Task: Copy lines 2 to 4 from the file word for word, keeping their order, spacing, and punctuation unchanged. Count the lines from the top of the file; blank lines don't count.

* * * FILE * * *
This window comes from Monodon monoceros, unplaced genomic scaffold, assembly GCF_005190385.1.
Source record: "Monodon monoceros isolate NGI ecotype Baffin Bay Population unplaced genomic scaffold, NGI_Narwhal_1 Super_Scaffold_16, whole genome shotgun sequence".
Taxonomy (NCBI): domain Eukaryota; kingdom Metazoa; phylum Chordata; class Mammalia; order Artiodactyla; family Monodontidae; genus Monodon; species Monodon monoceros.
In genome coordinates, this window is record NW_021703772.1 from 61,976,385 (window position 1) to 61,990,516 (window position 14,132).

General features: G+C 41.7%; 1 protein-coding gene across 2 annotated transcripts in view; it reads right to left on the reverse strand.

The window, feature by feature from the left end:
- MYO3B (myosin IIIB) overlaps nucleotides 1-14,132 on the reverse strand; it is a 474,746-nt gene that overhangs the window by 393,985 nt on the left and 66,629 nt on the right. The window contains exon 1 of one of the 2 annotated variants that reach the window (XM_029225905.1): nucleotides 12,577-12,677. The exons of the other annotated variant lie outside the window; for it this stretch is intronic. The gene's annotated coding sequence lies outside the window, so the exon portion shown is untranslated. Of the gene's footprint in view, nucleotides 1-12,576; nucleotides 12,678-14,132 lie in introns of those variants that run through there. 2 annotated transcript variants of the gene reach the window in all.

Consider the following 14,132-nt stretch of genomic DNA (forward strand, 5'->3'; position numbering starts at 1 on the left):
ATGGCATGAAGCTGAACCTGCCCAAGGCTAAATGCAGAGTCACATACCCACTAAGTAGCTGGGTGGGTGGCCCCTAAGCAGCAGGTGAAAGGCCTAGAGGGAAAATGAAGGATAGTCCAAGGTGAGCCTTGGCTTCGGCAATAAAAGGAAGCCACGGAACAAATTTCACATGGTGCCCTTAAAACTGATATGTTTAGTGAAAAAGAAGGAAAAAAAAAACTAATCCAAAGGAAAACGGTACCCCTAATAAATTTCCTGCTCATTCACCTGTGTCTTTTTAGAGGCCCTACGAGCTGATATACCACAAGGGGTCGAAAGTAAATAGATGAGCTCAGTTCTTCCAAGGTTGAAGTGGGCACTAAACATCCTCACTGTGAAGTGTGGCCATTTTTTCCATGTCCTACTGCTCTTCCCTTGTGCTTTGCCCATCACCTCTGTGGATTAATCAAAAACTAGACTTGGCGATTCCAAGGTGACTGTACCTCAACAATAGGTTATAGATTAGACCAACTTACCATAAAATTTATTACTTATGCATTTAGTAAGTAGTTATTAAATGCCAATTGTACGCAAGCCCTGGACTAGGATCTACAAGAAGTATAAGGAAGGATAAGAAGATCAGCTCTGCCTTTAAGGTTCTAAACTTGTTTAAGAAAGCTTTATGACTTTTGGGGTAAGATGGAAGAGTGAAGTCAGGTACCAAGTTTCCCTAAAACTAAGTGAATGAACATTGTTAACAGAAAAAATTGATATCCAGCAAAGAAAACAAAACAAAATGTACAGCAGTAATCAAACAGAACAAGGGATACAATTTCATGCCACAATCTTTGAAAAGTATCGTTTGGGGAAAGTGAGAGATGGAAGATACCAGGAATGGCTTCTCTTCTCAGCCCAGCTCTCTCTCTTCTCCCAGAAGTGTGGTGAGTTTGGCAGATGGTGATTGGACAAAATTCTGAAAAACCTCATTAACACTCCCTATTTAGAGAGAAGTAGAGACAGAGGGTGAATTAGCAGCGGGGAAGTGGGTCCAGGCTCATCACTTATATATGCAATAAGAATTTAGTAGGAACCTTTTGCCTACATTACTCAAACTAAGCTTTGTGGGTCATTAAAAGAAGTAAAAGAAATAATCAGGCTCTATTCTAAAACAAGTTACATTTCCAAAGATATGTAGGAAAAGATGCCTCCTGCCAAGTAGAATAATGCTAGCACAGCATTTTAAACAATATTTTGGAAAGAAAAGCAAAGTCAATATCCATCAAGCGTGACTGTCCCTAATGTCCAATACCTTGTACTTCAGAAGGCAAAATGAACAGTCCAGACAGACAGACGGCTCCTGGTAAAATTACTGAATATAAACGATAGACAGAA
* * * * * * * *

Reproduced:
Source record: "Monodon monoceros isolate NGI ecotype Baffin Bay Population unplaced genomic scaffold, NGI_Narwhal_1 Super_Scaffold_16, whole genome shotgun sequence".
Taxonomy (NCBI): domain Eukaryota; kingdom Metazoa; phylum Chordata; class Mammalia; order Artiodactyla; family Monodontidae; genus Monodon; species Monodon monoceros.
In genome coordinates, this window is record NW_021703772.1 from 61,976,385 (window position 1) to 61,990,516 (window position 14,132).